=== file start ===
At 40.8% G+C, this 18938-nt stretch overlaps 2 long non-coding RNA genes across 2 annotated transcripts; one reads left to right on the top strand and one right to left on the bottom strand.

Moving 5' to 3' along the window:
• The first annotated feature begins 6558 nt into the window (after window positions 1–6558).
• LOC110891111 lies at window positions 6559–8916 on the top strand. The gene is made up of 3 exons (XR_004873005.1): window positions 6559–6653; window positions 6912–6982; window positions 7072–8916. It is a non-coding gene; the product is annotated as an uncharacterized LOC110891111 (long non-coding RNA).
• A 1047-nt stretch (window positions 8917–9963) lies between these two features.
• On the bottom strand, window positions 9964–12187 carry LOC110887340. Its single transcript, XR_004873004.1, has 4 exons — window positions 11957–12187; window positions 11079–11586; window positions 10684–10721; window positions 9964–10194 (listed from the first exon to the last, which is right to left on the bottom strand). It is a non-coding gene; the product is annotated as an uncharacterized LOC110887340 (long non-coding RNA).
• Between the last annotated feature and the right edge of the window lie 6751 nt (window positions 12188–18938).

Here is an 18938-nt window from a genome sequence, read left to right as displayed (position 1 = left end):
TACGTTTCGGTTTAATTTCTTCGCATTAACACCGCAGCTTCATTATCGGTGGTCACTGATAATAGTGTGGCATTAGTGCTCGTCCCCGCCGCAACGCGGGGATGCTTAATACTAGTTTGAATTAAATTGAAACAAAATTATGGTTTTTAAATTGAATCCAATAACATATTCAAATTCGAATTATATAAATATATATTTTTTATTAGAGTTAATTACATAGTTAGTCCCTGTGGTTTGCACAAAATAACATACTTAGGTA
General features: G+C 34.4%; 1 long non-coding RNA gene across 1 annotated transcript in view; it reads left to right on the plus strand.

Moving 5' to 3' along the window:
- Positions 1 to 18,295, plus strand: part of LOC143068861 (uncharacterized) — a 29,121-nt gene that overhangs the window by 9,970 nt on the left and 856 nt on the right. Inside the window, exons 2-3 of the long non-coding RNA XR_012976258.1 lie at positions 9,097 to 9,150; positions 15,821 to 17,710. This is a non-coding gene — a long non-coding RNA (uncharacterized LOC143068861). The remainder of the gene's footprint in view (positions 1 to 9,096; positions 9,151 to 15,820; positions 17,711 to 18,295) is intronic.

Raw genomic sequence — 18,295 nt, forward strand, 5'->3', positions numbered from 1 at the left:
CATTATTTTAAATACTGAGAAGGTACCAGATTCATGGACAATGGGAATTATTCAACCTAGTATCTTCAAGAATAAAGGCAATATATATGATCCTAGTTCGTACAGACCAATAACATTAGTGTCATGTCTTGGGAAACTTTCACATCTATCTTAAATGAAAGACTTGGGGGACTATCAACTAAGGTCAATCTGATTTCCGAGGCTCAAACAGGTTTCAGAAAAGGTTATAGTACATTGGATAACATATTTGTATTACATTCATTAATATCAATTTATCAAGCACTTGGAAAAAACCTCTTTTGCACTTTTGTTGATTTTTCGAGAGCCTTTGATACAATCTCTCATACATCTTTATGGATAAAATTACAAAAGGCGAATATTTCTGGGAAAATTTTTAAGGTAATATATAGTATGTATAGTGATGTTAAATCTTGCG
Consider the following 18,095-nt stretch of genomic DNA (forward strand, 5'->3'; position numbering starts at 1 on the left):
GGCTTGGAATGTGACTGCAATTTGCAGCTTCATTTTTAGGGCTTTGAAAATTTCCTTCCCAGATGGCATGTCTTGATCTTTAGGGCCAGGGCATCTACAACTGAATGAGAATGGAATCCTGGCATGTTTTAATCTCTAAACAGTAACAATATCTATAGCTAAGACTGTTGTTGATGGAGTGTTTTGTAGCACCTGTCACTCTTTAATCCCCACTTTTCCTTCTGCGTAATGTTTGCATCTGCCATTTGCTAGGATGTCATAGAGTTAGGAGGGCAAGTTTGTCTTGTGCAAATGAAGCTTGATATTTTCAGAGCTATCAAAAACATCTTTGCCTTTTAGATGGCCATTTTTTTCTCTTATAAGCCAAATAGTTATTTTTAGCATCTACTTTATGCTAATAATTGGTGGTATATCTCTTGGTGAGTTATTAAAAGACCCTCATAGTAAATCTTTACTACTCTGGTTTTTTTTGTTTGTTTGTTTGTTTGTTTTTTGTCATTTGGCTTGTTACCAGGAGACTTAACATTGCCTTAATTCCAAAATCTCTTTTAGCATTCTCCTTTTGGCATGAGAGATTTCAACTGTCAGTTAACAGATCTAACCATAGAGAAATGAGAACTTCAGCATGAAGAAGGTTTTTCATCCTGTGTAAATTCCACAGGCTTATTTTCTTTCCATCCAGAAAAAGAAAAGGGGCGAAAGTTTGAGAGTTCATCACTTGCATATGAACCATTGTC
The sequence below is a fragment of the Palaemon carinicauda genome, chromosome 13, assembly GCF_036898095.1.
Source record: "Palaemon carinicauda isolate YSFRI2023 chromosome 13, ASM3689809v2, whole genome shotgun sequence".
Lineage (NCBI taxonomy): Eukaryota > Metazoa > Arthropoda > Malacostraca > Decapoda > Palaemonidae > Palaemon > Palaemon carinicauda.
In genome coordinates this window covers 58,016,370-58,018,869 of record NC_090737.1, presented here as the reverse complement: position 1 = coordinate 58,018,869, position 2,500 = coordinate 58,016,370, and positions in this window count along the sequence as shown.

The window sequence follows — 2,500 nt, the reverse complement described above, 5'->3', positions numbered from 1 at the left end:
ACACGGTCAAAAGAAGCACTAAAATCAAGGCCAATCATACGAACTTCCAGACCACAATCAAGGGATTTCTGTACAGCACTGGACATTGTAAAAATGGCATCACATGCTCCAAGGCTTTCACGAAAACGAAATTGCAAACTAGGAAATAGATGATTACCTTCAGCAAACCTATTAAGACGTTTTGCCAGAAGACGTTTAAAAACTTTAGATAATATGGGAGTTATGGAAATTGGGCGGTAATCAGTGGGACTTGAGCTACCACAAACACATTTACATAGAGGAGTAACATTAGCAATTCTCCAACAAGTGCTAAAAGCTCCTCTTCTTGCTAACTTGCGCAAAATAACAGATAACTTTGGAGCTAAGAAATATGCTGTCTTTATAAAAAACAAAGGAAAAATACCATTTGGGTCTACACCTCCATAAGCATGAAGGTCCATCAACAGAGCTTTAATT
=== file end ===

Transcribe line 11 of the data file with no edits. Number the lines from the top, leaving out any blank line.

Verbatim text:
Moving 5' to 3' along the window: